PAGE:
I'm not telling what I did with those paper towels!


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Posted Online: Jan. 20, 2013, 4:51 pm
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By Abby Van Bruwaene
Hi. My name is Abby Van Bruwaene, and I want to thank the Quad City Animal Welfare Center for finding me a wonderful home and Mommy Pat. I'm now 10 months old and still a baby girl cat, but I am healthy and very happy.

When Mom first brought me home, she put me downstairs in the kitchen and laundry room -- way too big a space, so I hid for a few days. She left the lights on so I could see my food, water and litter box, but I wasn't coming out. She left all the doors open, and eventually, I went upstairs and slept with Mom in bed.

Now that I'm becoming a big girl, I sleep in my own bed most of the time. I wake her up every morning really early because I like her to go to the bathroom with me. I go everywhere in the house now except the garage or outside.

I only go outside in my cat carrier. I hate that thing, but I need to use it when I go to the vet to get my nails cut. Everybody there says I'm a great patient; they call me good little Abby girl.

I get a lot of attention and have about 20 toys my aunts and Mom got me. I am particularly fond of my power puff and carry it everywhere. Aunt Cheryl got me a pink squeaky purse; Aunt Corky got me a turtle that jumps up and down when I swat it; Aunt Ann brought me a toy from Santa Fe and a fuzzy bull from South Dakota; and Aunt Kay bought me a paper-towel holder.

Sounds like a strange present, doesn't it? I'm not going to tell you what I did with a roll of towels, but Aunt Lisa asked Mom what the heck happened, and she said I was designing a work of art. That is all I have to say about the incident.

At first, I was scared of my Cat Tree. It's seven feet tall and is carpeted and has a swing. Now, I love that thing. I climb up and watch the birds, squirrels, deer and gophers out the basement window. Sometimes I nap on the top level.

At first, I wasn't too fond of Aunt Lisa. She ran the vacuum and scared me to death. Now, though, she has to tell me to get out of the way. I watch her to make sure she does a good job, and then we have lunch every Thursday. She even sent me a card to tell me she loves me.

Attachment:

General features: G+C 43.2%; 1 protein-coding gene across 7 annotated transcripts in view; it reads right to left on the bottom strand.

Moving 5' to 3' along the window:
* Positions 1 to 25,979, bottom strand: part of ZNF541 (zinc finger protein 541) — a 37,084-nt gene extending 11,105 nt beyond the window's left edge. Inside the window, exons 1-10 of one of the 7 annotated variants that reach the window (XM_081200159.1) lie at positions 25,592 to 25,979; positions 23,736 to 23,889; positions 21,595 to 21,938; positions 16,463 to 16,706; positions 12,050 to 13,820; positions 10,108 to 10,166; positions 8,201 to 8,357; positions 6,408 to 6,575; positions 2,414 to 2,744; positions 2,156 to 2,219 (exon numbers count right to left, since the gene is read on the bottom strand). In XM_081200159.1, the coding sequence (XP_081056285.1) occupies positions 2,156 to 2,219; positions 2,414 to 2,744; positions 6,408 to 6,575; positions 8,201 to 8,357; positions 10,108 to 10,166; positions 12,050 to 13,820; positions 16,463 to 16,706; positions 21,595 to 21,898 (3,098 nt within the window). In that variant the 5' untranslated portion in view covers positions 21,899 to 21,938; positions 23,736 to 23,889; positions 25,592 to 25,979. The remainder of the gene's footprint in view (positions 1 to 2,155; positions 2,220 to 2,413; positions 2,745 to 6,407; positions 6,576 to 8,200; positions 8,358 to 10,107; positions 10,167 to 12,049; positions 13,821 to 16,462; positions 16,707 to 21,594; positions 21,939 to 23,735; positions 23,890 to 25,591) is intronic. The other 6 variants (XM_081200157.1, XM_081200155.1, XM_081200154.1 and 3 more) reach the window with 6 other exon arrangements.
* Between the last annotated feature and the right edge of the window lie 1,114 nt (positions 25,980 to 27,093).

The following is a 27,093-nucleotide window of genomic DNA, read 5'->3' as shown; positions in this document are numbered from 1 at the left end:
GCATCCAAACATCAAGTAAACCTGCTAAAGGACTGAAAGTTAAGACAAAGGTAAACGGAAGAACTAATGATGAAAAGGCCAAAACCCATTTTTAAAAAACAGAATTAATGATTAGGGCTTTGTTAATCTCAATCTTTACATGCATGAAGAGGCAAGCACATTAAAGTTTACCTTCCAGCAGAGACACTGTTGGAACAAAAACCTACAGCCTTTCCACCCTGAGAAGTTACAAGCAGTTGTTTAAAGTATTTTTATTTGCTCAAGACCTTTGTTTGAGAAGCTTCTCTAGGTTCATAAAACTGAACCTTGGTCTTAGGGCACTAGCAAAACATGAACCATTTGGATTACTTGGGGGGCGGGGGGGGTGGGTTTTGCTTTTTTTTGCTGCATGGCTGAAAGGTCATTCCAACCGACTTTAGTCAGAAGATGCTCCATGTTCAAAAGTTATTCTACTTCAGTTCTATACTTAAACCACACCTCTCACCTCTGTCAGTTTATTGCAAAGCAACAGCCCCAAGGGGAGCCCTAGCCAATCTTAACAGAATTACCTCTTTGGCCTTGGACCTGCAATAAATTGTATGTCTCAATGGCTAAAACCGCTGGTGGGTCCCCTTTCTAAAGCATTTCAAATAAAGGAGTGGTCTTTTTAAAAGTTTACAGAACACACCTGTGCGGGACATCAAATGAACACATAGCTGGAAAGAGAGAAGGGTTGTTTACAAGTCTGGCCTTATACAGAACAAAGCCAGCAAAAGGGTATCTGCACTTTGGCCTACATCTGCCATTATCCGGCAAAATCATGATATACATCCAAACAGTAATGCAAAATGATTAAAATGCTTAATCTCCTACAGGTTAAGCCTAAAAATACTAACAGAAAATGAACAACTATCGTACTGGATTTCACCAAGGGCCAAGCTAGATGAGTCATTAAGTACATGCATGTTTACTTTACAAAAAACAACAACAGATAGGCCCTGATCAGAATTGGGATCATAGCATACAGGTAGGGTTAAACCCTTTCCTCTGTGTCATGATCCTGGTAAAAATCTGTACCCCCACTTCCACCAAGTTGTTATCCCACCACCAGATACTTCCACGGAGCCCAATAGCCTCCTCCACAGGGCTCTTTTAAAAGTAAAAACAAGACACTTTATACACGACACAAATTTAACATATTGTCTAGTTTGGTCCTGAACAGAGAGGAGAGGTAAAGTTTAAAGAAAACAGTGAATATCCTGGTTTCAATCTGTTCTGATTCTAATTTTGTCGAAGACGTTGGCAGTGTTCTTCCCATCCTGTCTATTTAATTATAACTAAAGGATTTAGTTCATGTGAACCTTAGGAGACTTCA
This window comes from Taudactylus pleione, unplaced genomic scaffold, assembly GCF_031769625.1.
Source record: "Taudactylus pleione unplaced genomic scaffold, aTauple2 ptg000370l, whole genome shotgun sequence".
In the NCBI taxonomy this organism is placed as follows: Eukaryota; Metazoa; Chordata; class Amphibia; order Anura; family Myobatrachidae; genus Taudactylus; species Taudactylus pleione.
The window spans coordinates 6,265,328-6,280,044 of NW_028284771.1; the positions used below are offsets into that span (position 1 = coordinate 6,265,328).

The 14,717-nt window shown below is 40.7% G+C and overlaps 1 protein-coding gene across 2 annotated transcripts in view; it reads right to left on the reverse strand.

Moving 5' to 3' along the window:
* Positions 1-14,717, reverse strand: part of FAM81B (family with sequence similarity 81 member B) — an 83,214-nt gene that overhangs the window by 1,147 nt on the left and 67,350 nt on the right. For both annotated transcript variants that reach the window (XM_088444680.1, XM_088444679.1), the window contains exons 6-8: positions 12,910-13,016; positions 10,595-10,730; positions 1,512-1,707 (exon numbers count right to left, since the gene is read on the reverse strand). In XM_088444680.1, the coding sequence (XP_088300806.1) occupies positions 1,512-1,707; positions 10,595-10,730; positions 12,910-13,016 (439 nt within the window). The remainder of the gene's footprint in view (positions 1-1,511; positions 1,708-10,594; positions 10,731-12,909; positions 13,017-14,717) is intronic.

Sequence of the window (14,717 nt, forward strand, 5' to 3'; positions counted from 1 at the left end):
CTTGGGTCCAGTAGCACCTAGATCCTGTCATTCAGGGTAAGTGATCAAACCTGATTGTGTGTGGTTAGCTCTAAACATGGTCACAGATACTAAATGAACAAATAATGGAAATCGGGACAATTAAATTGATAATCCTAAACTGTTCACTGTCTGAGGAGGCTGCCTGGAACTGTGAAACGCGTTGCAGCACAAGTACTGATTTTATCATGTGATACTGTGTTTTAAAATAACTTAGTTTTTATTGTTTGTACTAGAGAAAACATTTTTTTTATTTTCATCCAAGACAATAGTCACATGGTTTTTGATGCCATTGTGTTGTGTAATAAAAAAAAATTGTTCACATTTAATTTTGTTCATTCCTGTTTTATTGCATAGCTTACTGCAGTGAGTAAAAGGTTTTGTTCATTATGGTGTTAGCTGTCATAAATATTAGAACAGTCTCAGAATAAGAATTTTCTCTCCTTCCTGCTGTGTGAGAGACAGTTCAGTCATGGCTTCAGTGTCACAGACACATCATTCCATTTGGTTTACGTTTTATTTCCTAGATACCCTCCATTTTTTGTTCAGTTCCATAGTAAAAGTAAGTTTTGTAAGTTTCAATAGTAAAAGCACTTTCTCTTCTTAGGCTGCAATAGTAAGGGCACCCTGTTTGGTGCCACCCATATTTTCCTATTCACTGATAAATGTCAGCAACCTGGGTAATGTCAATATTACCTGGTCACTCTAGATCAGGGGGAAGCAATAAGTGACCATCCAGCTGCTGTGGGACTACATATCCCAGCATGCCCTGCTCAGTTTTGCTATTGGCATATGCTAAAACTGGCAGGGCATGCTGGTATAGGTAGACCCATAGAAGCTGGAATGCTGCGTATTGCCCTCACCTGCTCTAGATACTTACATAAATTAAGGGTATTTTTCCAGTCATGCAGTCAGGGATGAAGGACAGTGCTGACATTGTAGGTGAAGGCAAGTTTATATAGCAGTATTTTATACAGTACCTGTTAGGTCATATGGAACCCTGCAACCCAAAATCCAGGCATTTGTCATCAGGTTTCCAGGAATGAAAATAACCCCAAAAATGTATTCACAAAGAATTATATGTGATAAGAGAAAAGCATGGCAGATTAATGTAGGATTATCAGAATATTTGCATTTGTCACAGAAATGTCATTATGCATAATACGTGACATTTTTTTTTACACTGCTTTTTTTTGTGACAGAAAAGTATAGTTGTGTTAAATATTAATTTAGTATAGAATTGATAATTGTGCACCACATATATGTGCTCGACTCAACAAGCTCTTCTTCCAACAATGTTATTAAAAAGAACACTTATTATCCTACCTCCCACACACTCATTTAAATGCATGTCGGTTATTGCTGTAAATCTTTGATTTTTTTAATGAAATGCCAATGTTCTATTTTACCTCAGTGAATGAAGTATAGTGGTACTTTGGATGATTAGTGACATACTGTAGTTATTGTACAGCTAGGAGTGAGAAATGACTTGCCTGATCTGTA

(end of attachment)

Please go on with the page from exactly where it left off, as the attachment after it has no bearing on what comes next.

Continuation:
Mom and I watch TV. I love to watch TV, and she leaves it on for me when she leaves the house. We watched some of the Olympics last summer, and she told me if there were a Cat Olympics, I'd be a gold medalist in soccer, high jump, track and field and balance beam.

I don't know where I came from, but I'm so happy where I am. Mom's so proud of me: I've never had an accident (you know what I'm talking about). Since I'm only 10 months old, I can't write or use the computer YET, so I asked Mom to send this letter.

Well, I have things to do and have to go now -- it's about time for my mid-morning treats!

















 



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  Today is Tuesday, July 22, the 203rd day of 2014. There are 162 days left in the year.

1864 -- 150 years ago: Everybody is invited to go on a moonlight excursion next Monday evening on the steamer New Boston. The trip will be from Davenport to Muscatine and back.
1889 -- 125 years ago: The mayor and bridge committee let a contract to the Clinton Bridge company for a $1,125 iron bridge across Sears canal near Milan.
1914 -- 100 years ago: Injunction proceedings to compel the Central Association to keep a baseball team in Rock Island for the remainder of the season were contemplated by some of the Rock Island fans, but they decided to defer action.
1939 -- 75 years ago: The first of the new and more powerful diesel engines built for the Rock Island Lines for the proposed Chicago-Denver run, passed thru the Tri-Cities this morning.
1964 -- 50 years ago: The Rock Island Rescue Mission is negotiating for the purchase of the Prince Hall Masonic Home located at 37th Avenue and 5th Street, Rock Island.
1989 -- 25 years ago: Quad Cities Container Terminal is being lauded as a giant business boon that will save several days and hundreds of dollars on each goods shipment to the coasts. The Quad Cities Container Terminal is the final piece of the puzzle that opens up increase access to world markets, Robert Goldstein said.








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